Without the character’s growth, you can’t merge the plot and character, which is necessary for the climax in a story to be satisfying and effective.
3. Merge plot and character arcs
When learning about the climax in a story, most people will talk solely about the plot, because the climax is something that happens. But the events of what happen during the climax are entirely dependent on the main character’s decisions and motivations and how they’ve grown throughout the plot, which we covered in the above two sections.
You cannot have a climax without your character’s arc completing. They happen at the same time.
“Character arc” is just a term used to describe how a character grows throughout a book. It’s the journey of them overcoming their weaknesses and learning to work with their flaws. Merging this journey with one of the plot can be a little more complicated, and having the two meet in the climax is simple, but not necessarily easy.
Here’s how it’s simple:
In order for the climax to happen (the main character overcoming the biggest challenge, setback, or goal), they have to overcome their weakness.
That is how the climax needs to come together. This is, ultimately, what makes for a good story as a whole. It’s the satisfying moment when the main character is finally able to step out from the shadow of the weakness they’ve been struggling with for the entire story in order to make the biggest change. It’s your job as an author to construct the plot in such a way where that happens.
Take the Harry Potter books, for example.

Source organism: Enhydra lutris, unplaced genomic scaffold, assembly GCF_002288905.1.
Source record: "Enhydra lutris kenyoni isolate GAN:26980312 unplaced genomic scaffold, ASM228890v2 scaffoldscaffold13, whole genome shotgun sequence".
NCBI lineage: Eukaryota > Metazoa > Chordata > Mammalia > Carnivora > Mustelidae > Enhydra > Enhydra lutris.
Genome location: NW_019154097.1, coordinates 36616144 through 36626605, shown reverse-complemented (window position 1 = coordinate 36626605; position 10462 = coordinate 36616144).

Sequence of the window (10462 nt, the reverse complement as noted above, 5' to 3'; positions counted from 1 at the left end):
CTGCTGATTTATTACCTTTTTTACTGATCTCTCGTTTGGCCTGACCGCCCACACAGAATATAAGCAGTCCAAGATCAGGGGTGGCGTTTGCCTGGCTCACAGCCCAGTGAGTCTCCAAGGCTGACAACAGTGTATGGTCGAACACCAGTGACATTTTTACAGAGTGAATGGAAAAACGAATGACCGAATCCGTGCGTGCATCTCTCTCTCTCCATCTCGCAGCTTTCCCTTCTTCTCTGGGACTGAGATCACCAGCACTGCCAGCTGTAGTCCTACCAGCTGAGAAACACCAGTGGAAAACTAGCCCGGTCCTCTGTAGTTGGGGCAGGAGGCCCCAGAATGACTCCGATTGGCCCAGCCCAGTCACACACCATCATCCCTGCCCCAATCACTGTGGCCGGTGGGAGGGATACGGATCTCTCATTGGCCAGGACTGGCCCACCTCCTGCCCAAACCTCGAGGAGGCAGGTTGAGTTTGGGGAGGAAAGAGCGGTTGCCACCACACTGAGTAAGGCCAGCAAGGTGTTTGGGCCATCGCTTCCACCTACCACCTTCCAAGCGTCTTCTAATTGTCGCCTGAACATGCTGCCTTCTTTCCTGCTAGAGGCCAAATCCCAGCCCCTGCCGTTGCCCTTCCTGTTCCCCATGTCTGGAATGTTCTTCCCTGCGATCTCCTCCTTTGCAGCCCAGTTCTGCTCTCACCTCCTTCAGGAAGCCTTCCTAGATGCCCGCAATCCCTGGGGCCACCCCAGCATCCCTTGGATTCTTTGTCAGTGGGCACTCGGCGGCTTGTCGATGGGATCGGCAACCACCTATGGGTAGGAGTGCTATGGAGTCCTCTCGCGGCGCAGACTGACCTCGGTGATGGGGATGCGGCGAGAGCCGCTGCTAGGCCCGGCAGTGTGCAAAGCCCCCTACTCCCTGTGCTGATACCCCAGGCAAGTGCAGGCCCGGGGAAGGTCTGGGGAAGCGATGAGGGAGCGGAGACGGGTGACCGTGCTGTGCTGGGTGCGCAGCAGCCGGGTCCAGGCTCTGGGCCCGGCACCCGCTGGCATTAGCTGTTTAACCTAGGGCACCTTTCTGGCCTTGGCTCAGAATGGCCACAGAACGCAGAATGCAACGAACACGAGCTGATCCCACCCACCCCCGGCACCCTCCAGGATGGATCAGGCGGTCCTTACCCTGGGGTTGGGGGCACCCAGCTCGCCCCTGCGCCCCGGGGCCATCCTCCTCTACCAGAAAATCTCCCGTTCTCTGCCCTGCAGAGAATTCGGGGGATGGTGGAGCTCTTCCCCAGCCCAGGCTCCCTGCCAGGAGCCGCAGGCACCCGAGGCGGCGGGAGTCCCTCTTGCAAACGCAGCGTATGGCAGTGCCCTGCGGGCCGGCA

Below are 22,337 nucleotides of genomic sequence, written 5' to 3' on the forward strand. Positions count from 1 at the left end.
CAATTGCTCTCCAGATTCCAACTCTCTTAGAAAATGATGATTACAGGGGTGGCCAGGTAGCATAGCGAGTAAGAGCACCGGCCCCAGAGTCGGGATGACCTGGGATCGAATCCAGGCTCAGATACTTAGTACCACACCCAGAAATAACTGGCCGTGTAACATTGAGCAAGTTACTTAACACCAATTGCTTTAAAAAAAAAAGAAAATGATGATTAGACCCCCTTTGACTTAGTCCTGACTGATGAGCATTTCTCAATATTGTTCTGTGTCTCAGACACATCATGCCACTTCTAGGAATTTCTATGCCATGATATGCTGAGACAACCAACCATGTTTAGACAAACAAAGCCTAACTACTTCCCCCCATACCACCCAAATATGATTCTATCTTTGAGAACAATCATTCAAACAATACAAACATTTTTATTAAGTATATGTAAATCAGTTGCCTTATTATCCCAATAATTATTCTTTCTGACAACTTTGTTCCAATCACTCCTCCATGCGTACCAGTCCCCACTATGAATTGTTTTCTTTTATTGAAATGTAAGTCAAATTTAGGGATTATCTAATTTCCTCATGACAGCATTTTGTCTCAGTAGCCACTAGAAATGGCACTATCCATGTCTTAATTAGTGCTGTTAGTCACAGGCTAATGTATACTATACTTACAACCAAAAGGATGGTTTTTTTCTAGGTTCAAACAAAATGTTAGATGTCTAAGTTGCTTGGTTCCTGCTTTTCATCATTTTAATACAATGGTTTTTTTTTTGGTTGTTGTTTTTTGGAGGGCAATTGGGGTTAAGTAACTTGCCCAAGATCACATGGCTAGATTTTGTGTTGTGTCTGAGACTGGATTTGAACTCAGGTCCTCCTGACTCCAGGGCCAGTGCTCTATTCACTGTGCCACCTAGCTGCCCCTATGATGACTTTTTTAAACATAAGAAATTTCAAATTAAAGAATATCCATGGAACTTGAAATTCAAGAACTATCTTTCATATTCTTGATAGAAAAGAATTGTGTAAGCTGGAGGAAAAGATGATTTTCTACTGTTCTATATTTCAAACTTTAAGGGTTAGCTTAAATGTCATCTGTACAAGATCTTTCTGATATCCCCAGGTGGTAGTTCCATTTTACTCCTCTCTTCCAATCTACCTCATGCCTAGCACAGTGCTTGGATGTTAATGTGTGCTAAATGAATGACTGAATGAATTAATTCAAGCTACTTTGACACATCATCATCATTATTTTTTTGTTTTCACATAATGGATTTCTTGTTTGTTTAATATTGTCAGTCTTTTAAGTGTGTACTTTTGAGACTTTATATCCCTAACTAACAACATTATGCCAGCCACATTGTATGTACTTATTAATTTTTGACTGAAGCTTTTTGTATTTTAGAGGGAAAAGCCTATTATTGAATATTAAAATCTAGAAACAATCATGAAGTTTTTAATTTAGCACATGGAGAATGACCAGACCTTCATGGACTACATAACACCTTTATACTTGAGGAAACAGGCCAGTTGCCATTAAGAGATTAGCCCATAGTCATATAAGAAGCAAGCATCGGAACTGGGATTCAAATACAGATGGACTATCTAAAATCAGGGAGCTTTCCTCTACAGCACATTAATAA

A recurring weakness Harry has is the fact that he feels like he has to face things alone. This is understandable, given how he was raised in such an isolated way, how he’s the “chosen one” (alone), and even by the prophecy stating he alone has to be the one to kill Voldemort.
And yet repeatedly, his friends are there to show him that he doesn’t have to do it alone. This is actually repeated in many of the books, with character even telling him directly that he can’t and won’t do it alone.
So when it comes time for the climaxes in every book, Harry accepts help, and only then is he able to be successful. This is even true at the very end, during the battle at Hogwarts. What’s especially genius about how JK Rowling wrote this climax is that at first, it seems like Harry does have to go it alone. In fact, it’s heartbreaking and even Hermione wants to go with, but he says no. He has to do it alone.
But when he faces Voldemort alone, we realize that this isn’t the moment. There’s more, and his friends aren’t finished helping him yet. So he doesn’t defeat Voldemort alone, even though he is the one who has to kill him. In fact, multiple friends finish destroying the horcruxes, down to Neville destroying the very last one that actually allows Harry to kill Voldemort in the end of the series.
This technique can take time. It takes knowing your character well. And usually, it takes a few drafts to tweak in order for it to make sense in the end.